Sania: I don't believe in regrets

Sania Mirza celebrates winning the Cincinnati Open with Barbora Strycova. Joe Robbins/Getty Images

After starting her new partnership with Barbora Strycova of the Czech Republic on a winning note by clinching the Cincinnati Open on Sunday, Sania Mirza has said that she has "no regrets" anymore about having failed to win an Olympic medal in Rio last week.

Sania, who lost the bronze medal play-off in the company of Rohan Bopanna to Radek Stepanek and Lucie Hradeck√°, left Rio in tears, but has bounced back strongly by claiming her sixth title of the year.

Speaking exclusively to ESPN from Cincinnati, Sania admitted that while the loss was "extremely shattering" she is "very proud" to have responded to the emotional turmoil by producing some high quality tennis in the course of the week.

"I don't believe in regrets," Sania said. "As an athlete I can't harp on about whether I made that forehand or someone made a serve or we would have won the match, that's not how sport works. In sports it is just about trying and fighting. Some days you fight and fail and some days you succeed and that's why sport is a great leveler.

"Was it disappointing and extremely shattering? Of course it was, but does that mean my world is over, no of course not. Of course I would have liked to win a medal, its really unfortunate it didn't happen. We tried our best that's all we can do but people have to take things in perspective and understand that we were fourth best in the world. I understand you don't win a medal for that but I will take that, I'd rather be the fourth best than the 100th best."

The final in Cincinnati also provided an additional sub-plot with Sania overcoming former partner Martina Hingis, who played with American Coco Vandeweghe, 7-5, 6-4 in a tightly contested final.

Sania and Hingis had announced the break-up of their hugely successful combination during the Rio Olympics after a string of below-par performances. While not wanting to dwell on the reasons behind their split other than reiterating what was said in their official statement at the time, Sania did concede that playing against Hingis was not the "easiest situation."

"We played each other in the final, which is of course the best time to play each other," she said. "It was not the easiest situation, it is a bit weird. There are nerves but at the end of the day we are tennis players and we have to try and win and do our best and we both tried to do the same thing.

"We had a great partnership but it was time to move on and we have moved on. We've both had a great tournament. I have to look forward and I have to focus all my energy on this partnership which is obviously doing great."

Not surprisingly, Sania was all praise for 30-year old Strycova, who like her plays right-handed with a double-handed backhand. Sania said Strycova was a "great fighter" and as an example, pointed to the final itself where they were trailing 1-5, 15-40 in the first set before storming back to clinch the next six games to pocket the set.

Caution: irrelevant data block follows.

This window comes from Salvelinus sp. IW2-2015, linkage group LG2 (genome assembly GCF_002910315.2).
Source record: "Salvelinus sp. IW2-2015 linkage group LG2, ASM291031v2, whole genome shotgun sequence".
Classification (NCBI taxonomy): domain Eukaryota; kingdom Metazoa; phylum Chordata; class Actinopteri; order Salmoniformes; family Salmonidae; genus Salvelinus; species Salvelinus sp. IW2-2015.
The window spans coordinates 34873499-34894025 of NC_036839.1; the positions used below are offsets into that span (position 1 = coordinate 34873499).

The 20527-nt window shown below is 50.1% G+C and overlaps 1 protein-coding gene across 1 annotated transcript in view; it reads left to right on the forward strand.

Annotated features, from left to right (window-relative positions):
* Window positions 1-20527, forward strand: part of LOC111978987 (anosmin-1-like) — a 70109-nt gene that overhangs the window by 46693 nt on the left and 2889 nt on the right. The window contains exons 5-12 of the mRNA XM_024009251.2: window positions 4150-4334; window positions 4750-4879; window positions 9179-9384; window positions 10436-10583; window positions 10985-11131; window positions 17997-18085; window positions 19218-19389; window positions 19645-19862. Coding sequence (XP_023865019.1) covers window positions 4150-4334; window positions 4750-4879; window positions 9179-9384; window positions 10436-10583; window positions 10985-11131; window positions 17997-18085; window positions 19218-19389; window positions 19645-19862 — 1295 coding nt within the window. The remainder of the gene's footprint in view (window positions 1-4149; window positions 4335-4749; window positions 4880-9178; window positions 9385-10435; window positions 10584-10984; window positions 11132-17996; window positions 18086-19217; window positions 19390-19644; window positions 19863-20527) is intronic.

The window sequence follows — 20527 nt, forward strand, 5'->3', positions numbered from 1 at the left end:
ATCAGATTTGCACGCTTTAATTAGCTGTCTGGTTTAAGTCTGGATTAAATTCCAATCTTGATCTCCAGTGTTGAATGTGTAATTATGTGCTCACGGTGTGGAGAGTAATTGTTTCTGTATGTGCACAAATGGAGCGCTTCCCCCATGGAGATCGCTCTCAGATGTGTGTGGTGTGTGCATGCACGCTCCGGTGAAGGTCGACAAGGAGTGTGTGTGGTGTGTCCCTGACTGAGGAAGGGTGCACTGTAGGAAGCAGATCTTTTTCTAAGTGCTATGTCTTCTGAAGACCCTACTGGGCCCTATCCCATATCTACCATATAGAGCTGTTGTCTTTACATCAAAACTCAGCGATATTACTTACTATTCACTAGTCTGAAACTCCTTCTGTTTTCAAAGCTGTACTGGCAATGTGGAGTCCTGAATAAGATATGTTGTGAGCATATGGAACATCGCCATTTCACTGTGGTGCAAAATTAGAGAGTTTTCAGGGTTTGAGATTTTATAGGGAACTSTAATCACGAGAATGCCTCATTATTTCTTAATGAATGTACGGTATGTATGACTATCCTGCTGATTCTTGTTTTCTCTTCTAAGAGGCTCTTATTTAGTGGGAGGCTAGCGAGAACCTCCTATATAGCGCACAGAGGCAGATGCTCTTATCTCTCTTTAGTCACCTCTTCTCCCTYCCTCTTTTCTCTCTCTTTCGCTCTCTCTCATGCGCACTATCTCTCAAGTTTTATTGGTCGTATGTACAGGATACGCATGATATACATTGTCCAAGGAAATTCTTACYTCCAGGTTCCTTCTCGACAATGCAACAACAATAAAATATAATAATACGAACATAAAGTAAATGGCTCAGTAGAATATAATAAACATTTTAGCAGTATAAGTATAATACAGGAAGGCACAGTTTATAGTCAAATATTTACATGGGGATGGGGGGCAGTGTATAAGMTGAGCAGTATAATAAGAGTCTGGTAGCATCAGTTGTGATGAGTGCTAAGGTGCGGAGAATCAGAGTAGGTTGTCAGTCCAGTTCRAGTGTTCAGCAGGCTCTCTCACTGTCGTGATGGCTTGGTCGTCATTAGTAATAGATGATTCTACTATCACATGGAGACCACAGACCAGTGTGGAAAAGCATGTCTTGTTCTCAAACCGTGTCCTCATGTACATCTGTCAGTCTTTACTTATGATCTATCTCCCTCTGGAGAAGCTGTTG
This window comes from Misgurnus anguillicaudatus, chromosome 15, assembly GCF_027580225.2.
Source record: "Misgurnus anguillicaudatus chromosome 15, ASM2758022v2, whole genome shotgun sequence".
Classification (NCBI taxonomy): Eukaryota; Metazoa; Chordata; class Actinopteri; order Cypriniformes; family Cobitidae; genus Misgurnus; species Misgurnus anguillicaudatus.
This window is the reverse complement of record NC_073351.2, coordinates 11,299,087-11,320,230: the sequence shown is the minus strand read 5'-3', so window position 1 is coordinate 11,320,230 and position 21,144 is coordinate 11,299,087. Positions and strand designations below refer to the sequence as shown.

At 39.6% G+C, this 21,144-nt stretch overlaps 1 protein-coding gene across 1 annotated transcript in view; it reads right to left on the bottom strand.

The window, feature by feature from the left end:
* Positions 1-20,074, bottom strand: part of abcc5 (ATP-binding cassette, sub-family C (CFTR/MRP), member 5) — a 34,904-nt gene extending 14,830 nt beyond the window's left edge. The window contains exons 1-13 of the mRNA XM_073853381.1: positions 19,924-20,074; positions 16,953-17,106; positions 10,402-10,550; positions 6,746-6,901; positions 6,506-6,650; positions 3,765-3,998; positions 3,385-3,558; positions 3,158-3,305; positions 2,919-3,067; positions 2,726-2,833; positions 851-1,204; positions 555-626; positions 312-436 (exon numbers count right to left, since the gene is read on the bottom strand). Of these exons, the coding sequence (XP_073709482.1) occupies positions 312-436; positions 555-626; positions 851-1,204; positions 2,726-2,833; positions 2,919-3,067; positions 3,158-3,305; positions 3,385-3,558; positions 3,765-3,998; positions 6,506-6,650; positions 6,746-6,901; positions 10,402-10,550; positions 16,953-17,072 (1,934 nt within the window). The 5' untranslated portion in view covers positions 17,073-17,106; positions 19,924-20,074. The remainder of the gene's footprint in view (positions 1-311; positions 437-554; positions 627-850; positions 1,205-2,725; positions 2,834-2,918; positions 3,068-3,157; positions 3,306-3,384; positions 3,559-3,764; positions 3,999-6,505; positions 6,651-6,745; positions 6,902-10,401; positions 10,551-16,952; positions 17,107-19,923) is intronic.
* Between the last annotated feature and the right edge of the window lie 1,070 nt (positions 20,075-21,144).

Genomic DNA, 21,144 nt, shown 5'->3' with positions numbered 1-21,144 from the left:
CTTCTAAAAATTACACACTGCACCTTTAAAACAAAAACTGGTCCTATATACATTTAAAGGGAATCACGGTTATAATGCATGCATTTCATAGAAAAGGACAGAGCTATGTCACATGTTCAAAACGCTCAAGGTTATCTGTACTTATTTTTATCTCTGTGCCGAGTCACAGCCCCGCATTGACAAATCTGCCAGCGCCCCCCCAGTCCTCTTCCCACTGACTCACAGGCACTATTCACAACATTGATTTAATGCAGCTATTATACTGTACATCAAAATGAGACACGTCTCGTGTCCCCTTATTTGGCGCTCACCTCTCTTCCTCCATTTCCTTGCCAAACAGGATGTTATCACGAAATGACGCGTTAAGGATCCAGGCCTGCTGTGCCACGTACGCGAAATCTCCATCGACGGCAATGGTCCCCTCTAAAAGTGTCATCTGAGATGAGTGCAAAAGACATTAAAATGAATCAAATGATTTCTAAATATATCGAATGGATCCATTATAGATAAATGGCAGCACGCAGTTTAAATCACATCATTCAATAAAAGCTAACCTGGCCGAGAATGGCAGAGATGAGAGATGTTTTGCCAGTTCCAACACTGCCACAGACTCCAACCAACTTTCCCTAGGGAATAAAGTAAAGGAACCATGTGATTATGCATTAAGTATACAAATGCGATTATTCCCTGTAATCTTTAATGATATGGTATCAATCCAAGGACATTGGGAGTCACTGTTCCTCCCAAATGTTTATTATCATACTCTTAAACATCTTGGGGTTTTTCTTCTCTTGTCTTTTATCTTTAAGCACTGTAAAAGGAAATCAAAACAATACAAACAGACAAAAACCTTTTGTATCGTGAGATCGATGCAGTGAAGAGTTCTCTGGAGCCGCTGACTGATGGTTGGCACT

"We are really happy, it was a new partnership and we are obviously very happy and excited to have started this way and winning one of the big tournaments of the year," she said. "We had a really tough draw. We have beaten some big teams and for us it has been an amazing week.

"As professional athletes you have to first see whether you match each other on the court, which is what I thought which is why I approached her to play when that split had happened. Obviously I was right because our playing styles compliment each other. We are similar personalities and we will get to know each other better in the course of time. We fight for every point."

Strycova and Sania now head to New Haven for their last build-up tournament before the US Open in September. Sania won the final Grand slam of the year in 2015 with Hingis as part of a dream run that saw them construct a 41-match winning streak. Sania is hoping to go from strength to strength with Strycova on her most preferred playing surface - hard courts - for the remainder of the season.

"We play 25 weeks a year and we can't peak on all those weeks," she said. "We are going to have times when are going to play our best and lose and sometimes not play our best and still win. That's why longevity counts in tennis and sport.

"Consistent performances matter, its not a flash in the pan of one odd tournament. I have won six tournaments this year and played a bunch of finals which is huge already for this year. The hard courts are my favourite surface. I am looking forward to the next few weeks. I am not going to put any added pressure on myself that this what I need to do or should do."

While Sania has turned to a new women's doubles partner, she is not changing course in the mixed doubles, where she will continue to team up with Ivan Dodig, with who she has played the first three Grand Slams of the year.

Although Sania spoke warmly of her friendship and understanding with Bopanna in Rio, she says that she remains committed to the partnership with the Croat and the prospect of an all Indian pairing is not on the cards in the immediate future.